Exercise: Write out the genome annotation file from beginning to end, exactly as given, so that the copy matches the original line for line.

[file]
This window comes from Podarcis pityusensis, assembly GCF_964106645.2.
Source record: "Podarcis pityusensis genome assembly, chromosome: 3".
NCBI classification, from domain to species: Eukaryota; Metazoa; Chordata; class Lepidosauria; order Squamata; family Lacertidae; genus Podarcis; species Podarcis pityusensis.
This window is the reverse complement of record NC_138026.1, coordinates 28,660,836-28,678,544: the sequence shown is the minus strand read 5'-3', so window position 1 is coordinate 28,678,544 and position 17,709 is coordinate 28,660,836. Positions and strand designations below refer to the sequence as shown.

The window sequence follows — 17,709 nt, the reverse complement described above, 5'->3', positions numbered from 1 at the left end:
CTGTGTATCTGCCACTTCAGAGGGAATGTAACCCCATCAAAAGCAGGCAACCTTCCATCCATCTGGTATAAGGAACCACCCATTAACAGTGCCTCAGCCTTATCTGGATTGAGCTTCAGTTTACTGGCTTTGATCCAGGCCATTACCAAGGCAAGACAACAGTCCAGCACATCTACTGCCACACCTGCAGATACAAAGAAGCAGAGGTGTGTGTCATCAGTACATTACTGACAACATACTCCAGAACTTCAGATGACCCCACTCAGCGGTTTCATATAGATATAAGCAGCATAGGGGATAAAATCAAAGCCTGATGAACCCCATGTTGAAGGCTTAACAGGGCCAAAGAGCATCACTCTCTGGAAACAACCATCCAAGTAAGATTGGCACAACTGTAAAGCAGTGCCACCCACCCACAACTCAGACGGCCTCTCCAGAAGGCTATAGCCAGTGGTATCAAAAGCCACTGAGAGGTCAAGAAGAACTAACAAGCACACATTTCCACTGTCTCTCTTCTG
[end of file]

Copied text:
This window comes from Podarcis pityusensis, assembly GCF_964106645.2.
Source record: "Podarcis pityusensis genome assembly, chromosome: 3".
NCBI classification, from domain to species: Eukaryota; Metazoa; Chordata; class Lepidosauria; order Squamata; family Lacertidae; genus Podarcis; species Podarcis pityusensis.
This window is the reverse complement of record NC_138026.1, coordinates 28,660,836-28,678,544: the sequence shown is the minus strand read 5'-3', so window position 1 is coordinate 28,678,544 and position 17,709 is coordinate 28,660,836. Positions and strand designations below refer to the sequence as shown.

The window sequence follows — 17,709 nt, the reverse complement described above, 5'->3', positions numbered from 1 at the left end:
CTGTGTATCTGCCACTTCAGAGGGAATGTAACCCCATCAAAAGCAGGCAACCTTCCATCCATCTGGTATAAGGAACCACCCATTAACAGTGCCTCAGCCTTATCTGGATTGAGCTTCAGTTTACTGGCTTTGATCCAGGCCATTACCAAGGCAAGACAACAGTCCAGCACATCTACTGCCACACCTGCAGATACAAAGAAGCAGAGGTGTGTGTCATCAGTACATTACTGACAACATACTCCAGAACTTCAGATGACCCCACTCAGCGGTTTCATATAGATATAAGCAGCATAGGGGATAAAATCAAAGCCTGATGAACCCCATGTTGAAGGCTTAACAGGGCCAAAGAGCATCACTCTCTGGAAACAACCATCCAAGTAAGATTGGCACAACTGTAAAGCAGTGCCACCCACCCACAACTCAGACGGCCTCTCCAGAAGGCTATAGCCAGTGGTATCAAAAGCCACTGAGAGGTCAAGAAGAACTAACAAGCACACATTTCCACTGTCTCTCTTCTG